The most explicit attempt at setting up the analogy between philosophical study and theological study, however, is found at the beginning of the very first question of The Summa of Theology (Summa Theologiae) of Thomas Aquinas (d. 1274). For clarification purposes he first, and quite surprisingly, asks: "Whether, besides the philosophical disciplines, any further teaching is required?" In other words: Is reason sufficient in itself in man's pursuit of fulfillment? He answers that for man to obtain salvation it is necessary to have a teaching revealed by God. He explains why:
For the truth about God, such as reason can know it, would only be known by a few, and that after a long time, and with the admixture of many errors; whereas man's whole salvation, which is in God, depends upon the knowledge of this truth.
This is true of the knowledge of God such as reason can know Him. A revelation is a fortiori necessary for the truths that are only knowable through divine revelation, such as God as triune, and the Incarnation of the Son of God. So far, Aquinas is showing the limitations of philosophy and of the Philosopher, Aristotle. In the second article of the first question of the Summa, he shows, however, the strong presence of Aristotle in his conception of theology. There he asks if the study of sacred teaching can be a science. He answers:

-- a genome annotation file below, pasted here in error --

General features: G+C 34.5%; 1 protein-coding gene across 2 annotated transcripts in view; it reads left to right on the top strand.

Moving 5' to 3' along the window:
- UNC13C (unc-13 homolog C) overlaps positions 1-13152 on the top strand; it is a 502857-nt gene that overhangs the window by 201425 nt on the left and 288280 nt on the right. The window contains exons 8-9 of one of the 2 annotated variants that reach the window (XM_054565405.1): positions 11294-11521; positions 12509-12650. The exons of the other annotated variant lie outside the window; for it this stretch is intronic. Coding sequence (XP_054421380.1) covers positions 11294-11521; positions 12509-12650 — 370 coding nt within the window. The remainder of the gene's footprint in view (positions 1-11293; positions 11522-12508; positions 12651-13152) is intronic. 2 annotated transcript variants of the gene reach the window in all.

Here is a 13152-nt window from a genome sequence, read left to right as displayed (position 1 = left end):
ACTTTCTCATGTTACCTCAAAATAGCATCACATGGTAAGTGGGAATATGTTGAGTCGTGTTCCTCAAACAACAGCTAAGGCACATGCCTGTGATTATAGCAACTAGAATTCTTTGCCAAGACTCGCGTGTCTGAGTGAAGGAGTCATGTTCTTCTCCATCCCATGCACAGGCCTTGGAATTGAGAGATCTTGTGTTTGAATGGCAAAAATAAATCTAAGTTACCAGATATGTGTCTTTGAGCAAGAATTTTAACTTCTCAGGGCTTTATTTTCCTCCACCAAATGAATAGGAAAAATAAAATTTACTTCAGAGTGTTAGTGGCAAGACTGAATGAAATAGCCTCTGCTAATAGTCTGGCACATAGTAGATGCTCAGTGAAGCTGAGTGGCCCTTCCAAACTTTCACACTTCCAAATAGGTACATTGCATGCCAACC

We must bear in mind that there are two kinds of sciences. There are some which proceed from principles known by the natural light of the intellect, such as arithmetic and geometry and the like. There are also some which proceed from principles known by the light of a higher science: thus the science of optics proceeds from principles established by geometry, and music from principles established by arithmetic. So it is that sacred doctrine is a science because it proceeds from principles made known by the light of a higher science, namely, the science of God and the blessed. Hence, just as music accepts on authority the principles taught by the arithmetician, so sacred doctrine accepts the principles revealed by God.
This distinction concerning the different kinds of sciences, along with examples of optics and music as subalternated sciences, comes from Aristotle's chief treatise on scientific knowledge, the Posterior Analytics. For Thomas, Aristotle's subalternated, but nonetheless legitimate, sciences justify the claim that theology is a subalternated science. Like Aristotle's subalternated sciences, which do not have the direct evidence that would make them sciences in their own right, theology also lacks direct evidence that would make it a science on its own. Yet theology, like optics and music, is based on the evidence that exists for those who know directly the divine realities revealed in the Scriptures, namely God and the blessed. It even has a greater claim to being a subal-ternated science than optics and music do: it is based on divine authority, which neither deceives nor can be deceived, whereas optics and music are based on human authority, which is subject to deception.